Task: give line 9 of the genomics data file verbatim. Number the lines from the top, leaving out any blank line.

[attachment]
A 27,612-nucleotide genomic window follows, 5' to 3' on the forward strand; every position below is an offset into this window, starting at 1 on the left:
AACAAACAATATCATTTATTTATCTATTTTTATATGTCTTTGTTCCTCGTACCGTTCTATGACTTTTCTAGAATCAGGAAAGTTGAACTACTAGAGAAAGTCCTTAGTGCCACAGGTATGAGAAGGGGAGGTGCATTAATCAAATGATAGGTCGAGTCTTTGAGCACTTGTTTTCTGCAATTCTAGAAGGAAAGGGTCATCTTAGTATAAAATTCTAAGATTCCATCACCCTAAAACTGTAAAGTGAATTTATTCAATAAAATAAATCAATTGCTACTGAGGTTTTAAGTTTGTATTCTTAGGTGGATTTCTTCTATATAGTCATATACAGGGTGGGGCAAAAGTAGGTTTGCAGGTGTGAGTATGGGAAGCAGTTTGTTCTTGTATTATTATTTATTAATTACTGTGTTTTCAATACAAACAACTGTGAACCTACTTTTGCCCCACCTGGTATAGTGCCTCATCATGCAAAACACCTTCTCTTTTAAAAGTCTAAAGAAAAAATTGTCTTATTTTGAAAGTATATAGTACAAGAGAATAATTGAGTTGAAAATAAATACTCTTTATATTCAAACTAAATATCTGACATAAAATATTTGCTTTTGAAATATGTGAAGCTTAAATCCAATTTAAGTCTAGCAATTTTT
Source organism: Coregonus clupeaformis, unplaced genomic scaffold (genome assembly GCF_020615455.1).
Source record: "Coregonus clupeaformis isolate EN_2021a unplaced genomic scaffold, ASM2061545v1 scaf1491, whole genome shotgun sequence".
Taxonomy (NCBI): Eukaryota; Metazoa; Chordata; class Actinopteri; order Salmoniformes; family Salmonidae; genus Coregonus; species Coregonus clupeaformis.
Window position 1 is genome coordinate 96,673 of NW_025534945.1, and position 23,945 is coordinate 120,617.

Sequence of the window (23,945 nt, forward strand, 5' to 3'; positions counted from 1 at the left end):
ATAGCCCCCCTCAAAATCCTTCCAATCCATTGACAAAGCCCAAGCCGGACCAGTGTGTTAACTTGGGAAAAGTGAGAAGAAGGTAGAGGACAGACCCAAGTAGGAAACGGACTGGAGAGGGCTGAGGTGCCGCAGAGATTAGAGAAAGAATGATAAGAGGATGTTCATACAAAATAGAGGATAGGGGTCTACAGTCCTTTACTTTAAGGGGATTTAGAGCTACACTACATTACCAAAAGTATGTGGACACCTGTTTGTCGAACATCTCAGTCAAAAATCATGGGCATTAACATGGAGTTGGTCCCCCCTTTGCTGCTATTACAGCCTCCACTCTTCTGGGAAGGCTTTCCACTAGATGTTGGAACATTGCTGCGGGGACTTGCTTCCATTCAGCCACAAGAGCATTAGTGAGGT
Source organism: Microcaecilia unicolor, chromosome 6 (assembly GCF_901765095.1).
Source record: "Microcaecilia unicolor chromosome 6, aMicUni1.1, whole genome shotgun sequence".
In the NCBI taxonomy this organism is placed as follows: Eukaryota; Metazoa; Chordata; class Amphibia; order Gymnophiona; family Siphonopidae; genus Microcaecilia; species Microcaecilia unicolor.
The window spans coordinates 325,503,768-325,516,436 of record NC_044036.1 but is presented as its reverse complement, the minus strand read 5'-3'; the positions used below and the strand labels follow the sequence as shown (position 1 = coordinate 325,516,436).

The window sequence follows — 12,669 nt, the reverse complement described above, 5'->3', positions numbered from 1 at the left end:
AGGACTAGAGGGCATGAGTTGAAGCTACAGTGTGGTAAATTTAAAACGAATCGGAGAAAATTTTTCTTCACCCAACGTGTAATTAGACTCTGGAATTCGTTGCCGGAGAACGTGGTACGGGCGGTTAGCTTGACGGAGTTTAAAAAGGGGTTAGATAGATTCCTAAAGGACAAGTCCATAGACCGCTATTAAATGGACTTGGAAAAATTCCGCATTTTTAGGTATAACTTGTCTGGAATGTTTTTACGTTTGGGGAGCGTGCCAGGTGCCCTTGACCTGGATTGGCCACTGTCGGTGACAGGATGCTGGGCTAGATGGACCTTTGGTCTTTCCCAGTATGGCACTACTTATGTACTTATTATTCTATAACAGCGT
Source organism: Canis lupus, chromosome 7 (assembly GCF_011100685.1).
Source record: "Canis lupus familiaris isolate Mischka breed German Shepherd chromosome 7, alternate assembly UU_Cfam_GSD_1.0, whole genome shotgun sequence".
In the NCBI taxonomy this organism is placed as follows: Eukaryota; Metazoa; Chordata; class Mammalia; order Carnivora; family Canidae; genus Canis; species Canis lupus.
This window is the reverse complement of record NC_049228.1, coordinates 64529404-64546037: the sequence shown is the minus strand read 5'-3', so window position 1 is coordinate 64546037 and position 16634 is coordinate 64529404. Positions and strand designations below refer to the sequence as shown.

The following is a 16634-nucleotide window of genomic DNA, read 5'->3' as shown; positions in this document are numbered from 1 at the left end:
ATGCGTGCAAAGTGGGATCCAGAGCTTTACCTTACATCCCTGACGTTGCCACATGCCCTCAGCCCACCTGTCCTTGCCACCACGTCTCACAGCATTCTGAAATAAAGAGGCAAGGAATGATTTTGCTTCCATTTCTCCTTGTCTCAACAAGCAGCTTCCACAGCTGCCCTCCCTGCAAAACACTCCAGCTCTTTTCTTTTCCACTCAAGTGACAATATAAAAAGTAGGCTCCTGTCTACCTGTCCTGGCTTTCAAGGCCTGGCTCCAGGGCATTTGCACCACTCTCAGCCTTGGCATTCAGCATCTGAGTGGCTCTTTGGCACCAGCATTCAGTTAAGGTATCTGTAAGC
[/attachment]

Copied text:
Source organism: Microcaecilia unicolor, chromosome 6 (assembly GCF_901765095.1).